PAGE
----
“Getting sober is not a purely physical phenomenon. It requires a transformation at multiple levels of a person’s being. One must heal the physical body, the mental body, one must connect with one’s breath, one must develop a connection with one’s innate wisdom and one must also develop the capacity to experience bliss. These different levels of a person’s being are referred to in yogic philosophy as the 5 Koshas or sheaths. These different layers of our being all must be recognized and accessed if we are to become wholehearted.” -tommy rosen, author of Recovery 2.0
I love this quote and I’m really looking forward to Rosen’s book, due out later this year. I can’t speak to the 5 Koshas just yet, but I always have plenty to say about the power of transformation, no doubt;)
It’s true, we cannot fix many of our problems with technical means. Just taking away sugar, after learning how harmful it can be, for an extended period of time, for instance, without any change in our behavior, thinking, and/or awareness is not enough. After all, the systems that created the habit in the first place are well locked in place.
Information alone won’t do it. We must transform our thinking and behaviors to create new neuropathways that establish healthier habits. This is an adaptive challenge, as opposed to a technical challenge: mindset vs. skillset, if you will.
This is why New Year’s resolutions don’t last very long. We are looking for the answers to come from a skill, a new idea, or increased willpower. According to studies at Harvard, only about 5-8% of us can actually solve adaptive challenges through technical means.
Which means, for something like dieting, we’re going about it all wrong. Duh, right?
I remember when I quit smoking over ten years ago now, I unknowingly did so through adaptive means. I changed my behaviors, which helped to change my mindset.
I had been smoking for over a decade, so I remember the anxiety that came up at the thought of quitting. It sounds funny now, but things like, “What will I do with my friends?” surfaced. Or, “What will I do while I wait for someone, just stand there?” (This, of course, was before smart phones.)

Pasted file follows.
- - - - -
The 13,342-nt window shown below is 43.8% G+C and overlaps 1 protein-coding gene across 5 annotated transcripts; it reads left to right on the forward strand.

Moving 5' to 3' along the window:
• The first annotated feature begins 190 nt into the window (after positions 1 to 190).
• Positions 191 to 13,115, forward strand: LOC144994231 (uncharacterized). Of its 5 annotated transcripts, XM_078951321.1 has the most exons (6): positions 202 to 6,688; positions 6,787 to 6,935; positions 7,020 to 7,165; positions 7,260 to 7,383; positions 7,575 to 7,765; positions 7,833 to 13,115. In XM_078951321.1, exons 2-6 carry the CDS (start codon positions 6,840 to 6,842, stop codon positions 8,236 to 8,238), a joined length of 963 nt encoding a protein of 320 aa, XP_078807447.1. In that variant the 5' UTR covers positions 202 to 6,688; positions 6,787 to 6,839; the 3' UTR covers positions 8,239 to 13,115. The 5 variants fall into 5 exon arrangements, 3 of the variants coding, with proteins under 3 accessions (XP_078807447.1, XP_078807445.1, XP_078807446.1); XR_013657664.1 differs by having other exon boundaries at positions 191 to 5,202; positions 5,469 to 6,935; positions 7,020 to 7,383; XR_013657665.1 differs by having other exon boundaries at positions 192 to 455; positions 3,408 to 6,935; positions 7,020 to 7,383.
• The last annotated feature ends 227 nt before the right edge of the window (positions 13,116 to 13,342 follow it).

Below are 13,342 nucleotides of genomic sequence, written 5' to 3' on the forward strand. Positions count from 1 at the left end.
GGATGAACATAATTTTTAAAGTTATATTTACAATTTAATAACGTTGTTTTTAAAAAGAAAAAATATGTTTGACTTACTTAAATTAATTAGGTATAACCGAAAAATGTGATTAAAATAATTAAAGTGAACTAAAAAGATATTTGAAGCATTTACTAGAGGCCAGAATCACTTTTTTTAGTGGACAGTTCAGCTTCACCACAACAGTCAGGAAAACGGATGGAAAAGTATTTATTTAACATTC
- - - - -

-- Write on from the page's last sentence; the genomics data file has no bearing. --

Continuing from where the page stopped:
I didn’t know what I’d do while I drove, how I’d digest my dinner, or even what I’d do after sex.
I knew deep down I wanted to quit. I had read all the facts; I’d started to hate it, in fact. But still, all that wasn’t enough.
My Gma smoked for forty years and I remember her telling me that when she finally quit, she did so by taking walks. This was after her cancer diagnosis, mind you, and it still took some big transformative changes.
Nothing else seemed to be working for me, so I figured why not try her method. I had my straw in one hand, cut down to the size of a cigarette, which never helped in terms of quitting, bt-dub, as I walked around the block. No matter what time … midnight or later even.
Soon that walk turned into a jog, and for a long-time athlete, I was mortified at how breathless I was when I ran, furthering my motivation to quit.
What I was unconsciously doing each time I craved a cigarette though, was rewiring my brain. The trigger, I want a cigarette didn’t turn up a cigarette anymore, instead it turned up a healthier habit … a walk.
I also got a shot of Dopamine, the happy neurotransmitter you get from doing something healthy and nurturing, a double dose, in fact, by being out in nature. Dopamine plays a number of roles, but two important ones, especially for any adaptive challenge is motivation and reward. BOOM!
Aside: Dopamine producing activities include exercise, meditation, taking a bath, gardening, art/crafts, reading a book, getting out in nature, and the like. AS OPPOSED TO: TV, Facebook, food/sugar, cigarette, alcohol, drugs*, our typical “rewards.”
Since quitting smoking, I have been able to quit drinking for long stretches of time, quit sugar almost entirely, and adopt several healthy habits with not nearly as much difficulty as it would have been before. Don’t get me wrong, I’m not quite in the 5-8% just yet, but I’d say, in some categories, I’m getting there.
And for someone who got all N’s (needs improvement) in self control on every report card as a child, which set the stage, of course, for my first twenty-five years, I’m walking proof: If I can do it, you can do it.
I leave you with this: Go on a Dopamine dig! Pick a habit, no matter how big or small that you’d like to change and take it on holistically: mind, body, soul. Be kind to yourself if, and when, you fail, and start over–as I did–again, and again. In all transparency, it took me about 6 months to a year to quit. Had I not been just out of college [read: an avid binge drinker], it may have happened sooner. One thing at a time, right?
*Some very addictive drugs increase Dopamine, but I
think hope it’s obvious that that is not the reward we’re after;)